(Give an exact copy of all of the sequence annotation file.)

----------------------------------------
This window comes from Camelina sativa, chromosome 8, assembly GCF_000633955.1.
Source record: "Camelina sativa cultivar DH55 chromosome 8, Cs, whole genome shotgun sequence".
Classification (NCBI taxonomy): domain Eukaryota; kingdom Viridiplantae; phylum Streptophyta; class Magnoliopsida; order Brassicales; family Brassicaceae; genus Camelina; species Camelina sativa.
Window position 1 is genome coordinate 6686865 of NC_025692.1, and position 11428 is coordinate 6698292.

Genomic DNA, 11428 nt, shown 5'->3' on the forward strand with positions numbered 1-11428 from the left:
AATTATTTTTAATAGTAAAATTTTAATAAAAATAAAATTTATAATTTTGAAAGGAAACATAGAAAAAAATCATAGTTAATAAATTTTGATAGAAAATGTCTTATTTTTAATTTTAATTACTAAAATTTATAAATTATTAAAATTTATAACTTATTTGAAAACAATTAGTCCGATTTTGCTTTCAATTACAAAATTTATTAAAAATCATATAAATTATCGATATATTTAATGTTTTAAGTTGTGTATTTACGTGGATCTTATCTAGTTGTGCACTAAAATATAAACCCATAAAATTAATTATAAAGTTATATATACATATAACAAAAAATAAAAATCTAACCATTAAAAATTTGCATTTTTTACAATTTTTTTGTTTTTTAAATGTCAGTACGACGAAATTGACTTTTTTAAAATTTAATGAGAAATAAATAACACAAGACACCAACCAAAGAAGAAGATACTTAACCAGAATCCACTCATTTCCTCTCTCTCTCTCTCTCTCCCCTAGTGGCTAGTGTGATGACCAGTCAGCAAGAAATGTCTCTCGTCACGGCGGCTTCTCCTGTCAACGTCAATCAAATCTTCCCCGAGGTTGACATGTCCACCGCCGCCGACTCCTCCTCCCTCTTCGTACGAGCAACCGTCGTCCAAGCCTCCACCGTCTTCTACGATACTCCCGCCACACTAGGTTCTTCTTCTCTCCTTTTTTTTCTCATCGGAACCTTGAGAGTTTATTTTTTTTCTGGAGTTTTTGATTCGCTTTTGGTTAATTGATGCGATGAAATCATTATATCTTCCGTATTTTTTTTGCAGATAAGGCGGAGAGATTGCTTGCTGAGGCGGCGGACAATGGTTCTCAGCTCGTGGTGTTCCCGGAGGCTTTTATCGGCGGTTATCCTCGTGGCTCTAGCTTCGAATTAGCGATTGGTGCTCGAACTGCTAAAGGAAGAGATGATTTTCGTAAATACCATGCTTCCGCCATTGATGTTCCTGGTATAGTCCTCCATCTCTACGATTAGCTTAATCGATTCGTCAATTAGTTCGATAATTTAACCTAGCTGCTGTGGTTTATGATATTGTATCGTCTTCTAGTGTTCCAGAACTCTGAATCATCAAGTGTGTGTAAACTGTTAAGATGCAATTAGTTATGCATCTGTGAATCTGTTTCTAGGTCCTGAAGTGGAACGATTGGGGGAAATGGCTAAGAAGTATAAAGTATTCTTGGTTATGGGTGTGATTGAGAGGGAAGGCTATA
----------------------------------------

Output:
This window comes from Camelina sativa, chromosome 8, assembly GCF_000633955.1.
Source record: "Camelina sativa cultivar DH55 chromosome 8, Cs, whole genome shotgun sequence".
Classification (NCBI taxonomy): domain Eukaryota; kingdom Viridiplantae; phylum Streptophyta; class Magnoliopsida; order Brassicales; family Brassicaceae; genus Camelina; species Camelina sativa.
Window position 1 is genome coordinate 6686865 of NC_025692.1, and position 11428 is coordinate 6698292.

Genomic DNA, 11428 nt, shown 5'->3' on the forward strand with positions numbered 1-11428 from the left:
AATTATTTTTAATAGTAAAATTTTAATAAAAATAAAATTTATAATTTTGAAAGGAAACATAGAAAAAAATCATAGTTAATAAATTTTGATAGAAAATGTCTTATTTTTAATTTTAATTACTAAAATTTATAAATTATTAAAATTTATAACTTATTTGAAAACAATTAGTCCGATTTTGCTTTCAATTACAAAATTTATTAAAAATCATATAAATTATCGATATATTTAATGTTTTAAGTTGTGTATTTACGTGGATCTTATCTAGTTGTGCACTAAAATATAAACCCATAAAATTAATTATAAAGTTATATATACATATAACAAAAAATAAAAATCTAACCATTAAAAATTTGCATTTTTTACAATTTTTTTGTTTTTTAAATGTCAGTACGACGAAATTGACTTTTTTAAAATTTAATGAGAAATAAATAACACAAGACACCAACCAAAGAAGAAGATACTTAACCAGAATCCACTCATTTCCTCTCTCTCTCTCTCTCTCCCCTAGTGGCTAGTGTGATGACCAGTCAGCAAGAAATGTCTCTCGTCACGGCGGCTTCTCCTGTCAACGTCAATCAAATCTTCCCCGAGGTTGACATGTCCACCGCCGCCGACTCCTCCTCCCTCTTCGTACGAGCAACCGTCGTCCAAGCCTCCACCGTCTTCTACGATACTCCCGCCACACTAGGTTCTTCTTCTCTCCTTTTTTTTCTCATCGGAACCTTGAGAGTTTATTTTTTTTCTGGAGTTTTTGATTCGCTTTTGGTTAATTGATGCGATGAAATCATTATATCTTCCGTATTTTTTTTGCAGATAAGGCGGAGAGATTGCTTGCTGAGGCGGCGGACAATGGTTCTCAGCTCGTGGTGTTCCCGGAGGCTTTTATCGGCGGTTATCCTCGTGGCTCTAGCTTCGAATTAGCGATTGGTGCTCGAACTGCTAAAGGAAGAGATGATTTTCGTAAATACCATGCTTCCGCCATTGATGTTCCTGGTATAGTCCTCCATCTCTACGATTAGCTTAATCGATTCGTCAATTAGTTCGATAATTTAACCTAGCTGCTGTGGTTTATGATATTGTATCGTCTTCTAGTGTTCCAGAACTCTGAATCATCAAGTGTGTGTAAACTGTTAAGATGCAATTAGTTATGCATCTGTGAATCTGTTTCTAGGTCCTGAAGTGGAACGATTGGGGGAAATGGCTAAGAAGTATAAAGTATTCTTGGTTATGGGTGTGATTGAGAGGGAAGGCTATA